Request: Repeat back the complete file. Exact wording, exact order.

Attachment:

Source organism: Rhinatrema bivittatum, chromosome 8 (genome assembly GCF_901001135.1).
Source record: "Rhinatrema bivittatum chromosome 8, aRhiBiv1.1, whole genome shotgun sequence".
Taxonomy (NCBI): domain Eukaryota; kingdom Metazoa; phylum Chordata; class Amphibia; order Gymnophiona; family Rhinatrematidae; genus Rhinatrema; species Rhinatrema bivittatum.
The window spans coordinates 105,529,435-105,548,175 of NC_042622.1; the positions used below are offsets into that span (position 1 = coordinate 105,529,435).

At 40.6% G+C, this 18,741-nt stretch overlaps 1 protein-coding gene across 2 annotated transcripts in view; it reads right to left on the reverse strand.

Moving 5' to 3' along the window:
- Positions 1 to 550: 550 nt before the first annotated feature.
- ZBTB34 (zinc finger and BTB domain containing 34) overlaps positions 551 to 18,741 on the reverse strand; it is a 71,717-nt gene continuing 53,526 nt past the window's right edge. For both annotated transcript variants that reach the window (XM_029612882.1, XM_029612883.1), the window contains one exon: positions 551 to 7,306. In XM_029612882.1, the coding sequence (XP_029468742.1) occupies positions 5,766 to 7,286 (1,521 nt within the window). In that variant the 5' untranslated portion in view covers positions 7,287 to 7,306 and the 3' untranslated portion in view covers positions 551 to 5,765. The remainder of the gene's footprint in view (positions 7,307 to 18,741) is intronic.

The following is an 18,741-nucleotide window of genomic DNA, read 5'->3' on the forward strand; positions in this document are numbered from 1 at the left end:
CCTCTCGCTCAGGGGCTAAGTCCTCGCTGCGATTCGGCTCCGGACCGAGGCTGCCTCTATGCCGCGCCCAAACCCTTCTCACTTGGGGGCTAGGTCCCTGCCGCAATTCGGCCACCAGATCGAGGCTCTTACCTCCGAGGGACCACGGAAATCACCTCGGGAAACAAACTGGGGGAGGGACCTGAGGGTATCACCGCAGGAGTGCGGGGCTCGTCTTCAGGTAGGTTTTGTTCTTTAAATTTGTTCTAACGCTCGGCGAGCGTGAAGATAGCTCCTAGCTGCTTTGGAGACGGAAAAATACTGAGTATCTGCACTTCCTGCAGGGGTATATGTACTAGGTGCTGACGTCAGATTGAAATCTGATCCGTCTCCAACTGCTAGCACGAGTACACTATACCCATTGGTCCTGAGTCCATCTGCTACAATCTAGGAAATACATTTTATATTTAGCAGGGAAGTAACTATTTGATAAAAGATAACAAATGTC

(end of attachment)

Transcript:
Source organism: Rhinatrema bivittatum, chromosome 8 (genome assembly GCF_901001135.1).
Source record: "Rhinatrema bivittatum chromosome 8, aRhiBiv1.1, whole genome shotgun sequence".
Taxonomy (NCBI): domain Eukaryota; kingdom Metazoa; phylum Chordata; class Amphibia; order Gymnophiona; family Rhinatrematidae; genus Rhinatrema; species Rhinatrema bivittatum.
The window spans coordinates 105,529,435-105,548,175 of NC_042622.1; the positions used below are offsets into that span (position 1 = coordinate 105,529,435).

At 40.6% G+C, this 18,741-nt stretch overlaps 1 protein-coding gene across 2 annotated transcripts in view; it reads right to left on the reverse strand.

Moving 5' to 3' along the window:
- Positions 1 to 550: 550 nt before the first annotated feature.
- ZBTB34 (zinc finger and BTB domain containing 34) overlaps positions 551 to 18,741 on the reverse strand; it is a 71,717-nt gene continuing 53,526 nt past the window's right edge. For both annotated transcript variants that reach the window (XM_029612882.1, XM_029612883.1), the window contains one exon: positions 551 to 7,306. In XM_029612882.1, the coding sequence (XP_029468742.1) occupies positions 5,766 to 7,286 (1,521 nt within the window). In that variant the 5' untranslated portion in view covers positions 7,287 to 7,306 and the 3' untranslated portion in view covers positions 551 to 5,765. The remainder of the gene's footprint in view (positions 7,307 to 18,741) is intronic.

The following is an 18,741-nucleotide window of genomic DNA, read 5'->3' on the forward strand; positions in this document are numbered from 1 at the left end:
CCTCTCGCTCAGGGGCTAAGTCCTCGCTGCGATTCGGCTCCGGACCGAGGCTGCCTCTATGCCGCGCCCAAACCCTTCTCACTTGGGGGCTAGGTCCCTGCCGCAATTCGGCCACCAGATCGAGGCTCTTACCTCCGAGGGACCACGGAAATCACCTCGGGAAACAAACTGGGGGAGGGACCTGAGGGTATCACCGCAGGAGTGCGGGGCTCGTCTTCAGGTAGGTTTTGTTCTTTAAATTTGTTCTAACGCTCGGCGAGCGTGAAGATAGCTCCTAGCTGCTTTGGAGACGGAAAAATACTGAGTATCTGCACTTCCTGCAGGGGTATATGTACTAGGTGCTGACGTCAGATTGAAATCTGATCCGTCTCCAACTGCTAGCACGAGTACACTATACCCATTGGTCCTGAGTCCATCTGCTACAATCTAGGAAATACATTTTATATTTAGCAGGGAAGTAACTATTTGATAAAAGATAACAAATGTC